The Art of Cleansing the Mind
There are many names for manipulation, some more emotionally loaded than others. The name with the most negative sense is “brainwashing”, which was popularized by journalist Edward Hunter, a CIA agent.
Hunter’s sensationalist 1951 best-seller was called Brainwashing in Red China, and it exposed the Chinese “thought reform” camps, where millions of citizens and foreigners were subjected to an intense remodeling of their beliefs, often spending years imprisoned in awful conditions. Hunter was writing at the height of the Korean War, where Communist China was seen as the arch-enemy of freedom, while in the US, the House Un-American Activities Committee waged a witch-hunt against the ‘Red Menace.’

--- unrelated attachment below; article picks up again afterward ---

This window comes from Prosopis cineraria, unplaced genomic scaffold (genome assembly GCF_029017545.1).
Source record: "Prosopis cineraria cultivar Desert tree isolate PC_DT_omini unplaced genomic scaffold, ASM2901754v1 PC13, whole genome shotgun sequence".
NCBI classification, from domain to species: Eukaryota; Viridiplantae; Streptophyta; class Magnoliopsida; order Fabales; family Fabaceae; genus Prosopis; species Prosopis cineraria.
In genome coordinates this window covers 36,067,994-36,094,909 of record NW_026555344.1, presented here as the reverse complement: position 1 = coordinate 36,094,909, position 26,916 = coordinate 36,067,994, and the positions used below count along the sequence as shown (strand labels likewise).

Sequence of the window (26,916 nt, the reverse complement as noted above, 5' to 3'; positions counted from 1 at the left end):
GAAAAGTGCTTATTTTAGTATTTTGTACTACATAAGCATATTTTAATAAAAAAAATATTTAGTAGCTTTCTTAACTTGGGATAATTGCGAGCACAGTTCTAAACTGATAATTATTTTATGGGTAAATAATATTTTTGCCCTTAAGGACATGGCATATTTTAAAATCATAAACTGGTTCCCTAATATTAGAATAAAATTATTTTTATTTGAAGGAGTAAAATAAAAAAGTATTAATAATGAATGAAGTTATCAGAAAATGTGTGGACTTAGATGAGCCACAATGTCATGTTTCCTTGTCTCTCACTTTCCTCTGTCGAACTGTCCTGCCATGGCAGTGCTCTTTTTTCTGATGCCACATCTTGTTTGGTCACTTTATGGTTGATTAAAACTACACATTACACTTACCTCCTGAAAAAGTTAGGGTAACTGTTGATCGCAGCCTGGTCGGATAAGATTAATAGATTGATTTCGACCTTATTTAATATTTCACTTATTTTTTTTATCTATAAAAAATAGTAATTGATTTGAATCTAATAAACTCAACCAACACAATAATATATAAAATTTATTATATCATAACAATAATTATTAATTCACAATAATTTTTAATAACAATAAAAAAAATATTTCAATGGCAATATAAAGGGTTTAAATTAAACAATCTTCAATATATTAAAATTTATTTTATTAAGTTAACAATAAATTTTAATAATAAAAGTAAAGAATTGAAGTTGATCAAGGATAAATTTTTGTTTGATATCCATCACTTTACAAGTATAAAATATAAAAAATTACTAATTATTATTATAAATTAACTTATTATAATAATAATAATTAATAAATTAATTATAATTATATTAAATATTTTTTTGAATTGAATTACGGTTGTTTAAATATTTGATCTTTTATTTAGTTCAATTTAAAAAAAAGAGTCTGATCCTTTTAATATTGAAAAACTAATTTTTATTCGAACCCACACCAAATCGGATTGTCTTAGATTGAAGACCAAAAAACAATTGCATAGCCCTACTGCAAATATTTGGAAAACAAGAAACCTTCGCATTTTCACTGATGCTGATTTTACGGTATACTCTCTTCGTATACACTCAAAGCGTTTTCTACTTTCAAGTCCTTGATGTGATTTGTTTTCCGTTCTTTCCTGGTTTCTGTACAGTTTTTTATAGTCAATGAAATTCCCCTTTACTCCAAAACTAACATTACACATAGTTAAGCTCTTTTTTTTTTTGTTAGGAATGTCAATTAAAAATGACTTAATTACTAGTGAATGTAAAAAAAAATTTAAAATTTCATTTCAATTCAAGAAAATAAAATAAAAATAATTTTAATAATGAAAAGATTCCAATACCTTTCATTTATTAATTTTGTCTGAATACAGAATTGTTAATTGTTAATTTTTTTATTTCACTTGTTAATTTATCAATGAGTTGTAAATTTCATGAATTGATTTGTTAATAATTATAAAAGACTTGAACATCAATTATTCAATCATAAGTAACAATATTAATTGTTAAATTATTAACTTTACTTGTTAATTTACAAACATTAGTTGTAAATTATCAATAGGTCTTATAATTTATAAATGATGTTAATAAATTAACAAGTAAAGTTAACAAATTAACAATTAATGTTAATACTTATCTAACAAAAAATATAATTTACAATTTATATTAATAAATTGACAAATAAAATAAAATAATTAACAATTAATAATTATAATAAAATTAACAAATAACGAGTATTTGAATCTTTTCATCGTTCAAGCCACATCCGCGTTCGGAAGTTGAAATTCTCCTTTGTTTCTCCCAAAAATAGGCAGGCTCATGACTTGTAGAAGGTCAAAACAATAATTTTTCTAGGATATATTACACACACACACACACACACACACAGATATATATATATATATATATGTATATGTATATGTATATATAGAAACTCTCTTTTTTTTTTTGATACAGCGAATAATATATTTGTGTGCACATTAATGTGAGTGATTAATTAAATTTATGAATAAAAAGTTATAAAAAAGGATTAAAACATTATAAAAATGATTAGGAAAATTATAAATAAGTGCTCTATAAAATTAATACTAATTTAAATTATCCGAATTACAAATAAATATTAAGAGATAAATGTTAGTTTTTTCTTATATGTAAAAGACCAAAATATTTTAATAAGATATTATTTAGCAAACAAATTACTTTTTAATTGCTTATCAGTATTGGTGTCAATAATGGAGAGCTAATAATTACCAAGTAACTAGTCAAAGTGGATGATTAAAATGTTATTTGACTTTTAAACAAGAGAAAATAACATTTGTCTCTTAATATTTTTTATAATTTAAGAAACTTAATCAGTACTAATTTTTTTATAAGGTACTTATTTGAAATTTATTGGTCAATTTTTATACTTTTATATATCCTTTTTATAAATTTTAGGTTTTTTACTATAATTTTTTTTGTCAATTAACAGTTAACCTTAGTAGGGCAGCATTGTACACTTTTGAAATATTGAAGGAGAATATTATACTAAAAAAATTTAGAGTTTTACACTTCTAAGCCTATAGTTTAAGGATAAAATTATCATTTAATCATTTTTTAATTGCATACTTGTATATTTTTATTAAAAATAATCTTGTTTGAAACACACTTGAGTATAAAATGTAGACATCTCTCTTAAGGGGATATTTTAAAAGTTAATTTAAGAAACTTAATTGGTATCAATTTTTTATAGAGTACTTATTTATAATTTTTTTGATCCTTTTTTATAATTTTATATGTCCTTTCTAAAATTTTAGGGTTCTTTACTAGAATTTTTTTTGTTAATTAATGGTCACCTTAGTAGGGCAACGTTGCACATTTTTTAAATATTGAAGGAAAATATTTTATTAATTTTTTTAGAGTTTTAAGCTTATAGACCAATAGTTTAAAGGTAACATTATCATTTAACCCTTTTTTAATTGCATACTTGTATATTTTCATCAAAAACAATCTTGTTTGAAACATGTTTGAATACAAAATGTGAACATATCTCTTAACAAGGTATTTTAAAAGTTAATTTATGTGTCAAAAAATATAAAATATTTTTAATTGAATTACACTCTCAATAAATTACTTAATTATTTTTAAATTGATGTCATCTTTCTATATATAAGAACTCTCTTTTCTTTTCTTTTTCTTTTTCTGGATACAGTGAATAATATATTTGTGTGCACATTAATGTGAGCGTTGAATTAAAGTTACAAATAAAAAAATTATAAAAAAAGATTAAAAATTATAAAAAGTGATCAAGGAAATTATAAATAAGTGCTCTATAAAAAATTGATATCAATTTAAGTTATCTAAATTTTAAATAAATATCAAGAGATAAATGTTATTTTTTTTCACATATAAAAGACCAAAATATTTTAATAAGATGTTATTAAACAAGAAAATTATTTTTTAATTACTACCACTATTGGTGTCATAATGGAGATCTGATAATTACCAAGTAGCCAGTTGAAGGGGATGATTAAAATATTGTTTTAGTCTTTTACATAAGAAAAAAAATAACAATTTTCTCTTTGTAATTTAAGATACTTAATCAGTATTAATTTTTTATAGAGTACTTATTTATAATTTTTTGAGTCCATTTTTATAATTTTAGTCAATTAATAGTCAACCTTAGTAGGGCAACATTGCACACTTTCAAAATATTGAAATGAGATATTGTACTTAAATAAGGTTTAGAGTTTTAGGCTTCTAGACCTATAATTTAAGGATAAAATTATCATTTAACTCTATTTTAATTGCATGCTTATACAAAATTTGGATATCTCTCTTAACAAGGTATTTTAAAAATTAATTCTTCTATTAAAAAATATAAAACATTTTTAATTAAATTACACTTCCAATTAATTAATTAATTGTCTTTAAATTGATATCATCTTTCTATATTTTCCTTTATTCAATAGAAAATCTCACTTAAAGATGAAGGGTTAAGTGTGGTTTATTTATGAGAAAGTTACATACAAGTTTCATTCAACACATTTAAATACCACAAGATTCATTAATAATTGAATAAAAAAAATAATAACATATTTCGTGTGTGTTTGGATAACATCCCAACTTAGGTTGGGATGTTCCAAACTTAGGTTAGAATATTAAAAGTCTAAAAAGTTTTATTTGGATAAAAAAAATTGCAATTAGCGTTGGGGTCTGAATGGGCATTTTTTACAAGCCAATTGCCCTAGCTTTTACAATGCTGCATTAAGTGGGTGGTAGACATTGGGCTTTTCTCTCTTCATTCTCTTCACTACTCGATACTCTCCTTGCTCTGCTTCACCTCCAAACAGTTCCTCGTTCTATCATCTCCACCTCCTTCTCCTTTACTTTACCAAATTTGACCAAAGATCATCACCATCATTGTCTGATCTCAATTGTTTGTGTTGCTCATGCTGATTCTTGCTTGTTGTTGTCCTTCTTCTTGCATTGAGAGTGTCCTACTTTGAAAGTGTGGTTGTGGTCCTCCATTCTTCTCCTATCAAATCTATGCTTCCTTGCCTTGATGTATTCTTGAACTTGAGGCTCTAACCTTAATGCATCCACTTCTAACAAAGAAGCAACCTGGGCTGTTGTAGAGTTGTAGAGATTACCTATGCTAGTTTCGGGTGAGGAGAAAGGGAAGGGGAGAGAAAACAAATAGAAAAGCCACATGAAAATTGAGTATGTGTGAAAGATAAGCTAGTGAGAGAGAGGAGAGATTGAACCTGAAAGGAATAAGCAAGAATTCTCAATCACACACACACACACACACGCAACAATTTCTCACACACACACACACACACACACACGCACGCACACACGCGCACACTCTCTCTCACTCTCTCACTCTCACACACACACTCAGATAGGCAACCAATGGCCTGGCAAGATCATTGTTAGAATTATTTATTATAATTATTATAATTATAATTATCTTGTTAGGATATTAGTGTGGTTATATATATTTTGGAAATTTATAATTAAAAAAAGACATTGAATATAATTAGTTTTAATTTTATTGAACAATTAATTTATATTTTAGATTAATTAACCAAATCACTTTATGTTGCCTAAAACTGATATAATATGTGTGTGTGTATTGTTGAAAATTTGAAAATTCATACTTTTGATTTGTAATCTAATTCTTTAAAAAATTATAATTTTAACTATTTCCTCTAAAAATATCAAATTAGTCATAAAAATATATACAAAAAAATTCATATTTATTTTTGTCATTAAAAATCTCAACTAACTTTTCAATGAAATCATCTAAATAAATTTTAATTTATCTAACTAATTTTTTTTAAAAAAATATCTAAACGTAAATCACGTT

The term “brainwashing” derives from hsi nao, a traditional term in the Taoist religion, meaning the “cleansing of the mind.” It was adopted by the Communists who wanted to root out “imperialist thinking.” At the core of Chinese brainwashing was the transfer of loyalty from the family to the Communist Party.